Volume > Issue > Hospitality

Hospitality

A LOST ART?

By Mitchell Kalpakgian | February 2001
Mitchell Kalpakgian, who formerly taught at Christendom College and Simpson College, is a tutor at Magdalen College in Warner, New Hampshire. He is author of The Mysteries of Life in Children's Literature (Neumann Press).

Throughout the Odyssey, Homer’s epic that distinguishes between the civilized and the barbarians — between those who know the art of “living well” (Aristotle’s phrase) like the Phaeacians and those who only live in the sense of mere survival like the Cyclops — the rituals of hospitality always feature banquets to honor the visitor:

A maid came with water in a beautiful golden ewer and poured it out over a silver basin so that he could wash his hands. Then she drew a wooden table to his side, and the staid housekeeper brought some bread and put it by him with a choice of dainties, helping him liberally to all she could offer.

These feasts cultivate many virtues associated with the refinements of civilization. The hosts pour libations to the gods as an expression of gratitude for the gifts of food and drink. The banquet serves the traveler in an atmosphere that evokes beauty — the “beautiful golden ewer” and “the silver basin” reflecting choice dishware made with the best materials and fine craftsmanship. The host practices generosity in preparing the best foods and offering the heartiest portions. When Telemachus is a guest in Menelaus’s home, the host spares nothing in accommodating the needs of the traveler: “Meanwhile a carver dished up for them on platters slices of various meats he had selected from his board, and put gold cups beside them.” In these scenes of hospitality from the Odyssey, the participants savor the fruits of civilization that dignify and elevate human life beyond the mere struggle for survival.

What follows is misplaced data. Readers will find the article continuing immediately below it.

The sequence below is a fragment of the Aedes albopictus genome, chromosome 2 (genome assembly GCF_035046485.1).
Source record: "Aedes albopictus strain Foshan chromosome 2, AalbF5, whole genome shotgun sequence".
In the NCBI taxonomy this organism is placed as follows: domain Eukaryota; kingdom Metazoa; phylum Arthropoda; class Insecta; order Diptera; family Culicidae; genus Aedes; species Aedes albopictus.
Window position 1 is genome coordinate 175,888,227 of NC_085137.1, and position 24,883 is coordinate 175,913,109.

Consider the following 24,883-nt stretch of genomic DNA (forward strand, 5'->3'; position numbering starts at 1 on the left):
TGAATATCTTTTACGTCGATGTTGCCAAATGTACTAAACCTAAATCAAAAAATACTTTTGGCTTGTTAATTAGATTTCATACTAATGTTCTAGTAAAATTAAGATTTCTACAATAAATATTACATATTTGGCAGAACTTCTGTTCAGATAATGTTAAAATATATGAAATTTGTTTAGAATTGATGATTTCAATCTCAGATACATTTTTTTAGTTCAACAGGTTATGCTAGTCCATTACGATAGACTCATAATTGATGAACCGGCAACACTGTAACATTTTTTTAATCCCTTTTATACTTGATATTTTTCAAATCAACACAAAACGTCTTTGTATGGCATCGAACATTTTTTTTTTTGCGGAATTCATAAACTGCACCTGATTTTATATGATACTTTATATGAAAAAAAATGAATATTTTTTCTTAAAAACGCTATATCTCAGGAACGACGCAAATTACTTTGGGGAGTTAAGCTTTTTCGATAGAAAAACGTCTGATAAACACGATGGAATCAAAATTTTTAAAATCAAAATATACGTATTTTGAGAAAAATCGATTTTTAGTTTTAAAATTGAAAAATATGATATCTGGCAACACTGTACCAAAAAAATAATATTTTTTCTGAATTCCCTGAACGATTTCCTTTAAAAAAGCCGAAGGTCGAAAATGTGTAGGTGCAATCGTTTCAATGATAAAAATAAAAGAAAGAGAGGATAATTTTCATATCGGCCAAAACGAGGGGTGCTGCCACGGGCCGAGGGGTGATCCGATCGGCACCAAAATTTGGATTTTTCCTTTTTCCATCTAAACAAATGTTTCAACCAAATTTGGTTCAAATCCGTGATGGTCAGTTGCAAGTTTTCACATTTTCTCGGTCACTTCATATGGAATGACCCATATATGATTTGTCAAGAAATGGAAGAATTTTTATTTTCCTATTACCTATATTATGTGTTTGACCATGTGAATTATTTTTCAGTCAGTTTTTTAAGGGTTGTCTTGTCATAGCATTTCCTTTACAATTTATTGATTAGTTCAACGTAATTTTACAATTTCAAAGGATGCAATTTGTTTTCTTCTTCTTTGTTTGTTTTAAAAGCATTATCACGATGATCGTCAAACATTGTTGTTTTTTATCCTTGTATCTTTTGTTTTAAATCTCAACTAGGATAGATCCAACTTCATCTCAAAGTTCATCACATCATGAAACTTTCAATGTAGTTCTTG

Reverence for the gods, love of the beautiful, and the outpouring of liberality, however, mark only part of the occasion. The great banquets in the Odyssey also provide occasions for conversation and storytelling. As Odysseus sojourns in Phaeacia with King Alcinous, he recounts his adventures with the Cyclops, the Sirens, and the Scylla and Charybdis. The feast creates an opportunity for learning, for broadening one’s mind, for acquainting one’s self with men and manners, for hearing of the adventures of other travelers. Entertainment or games also accompany the rites of hospitality as the king summons the bard: “And let our glorious bard, Demodocus, be summoned. For no other singer has his heavenly gift of delighting our ears whatever theme he chooses for our song.” The feast calls to mind an important philosophical truth: Men work in order to play, leisure is the basis of culture, and certain human pursuits are ends in themselves.

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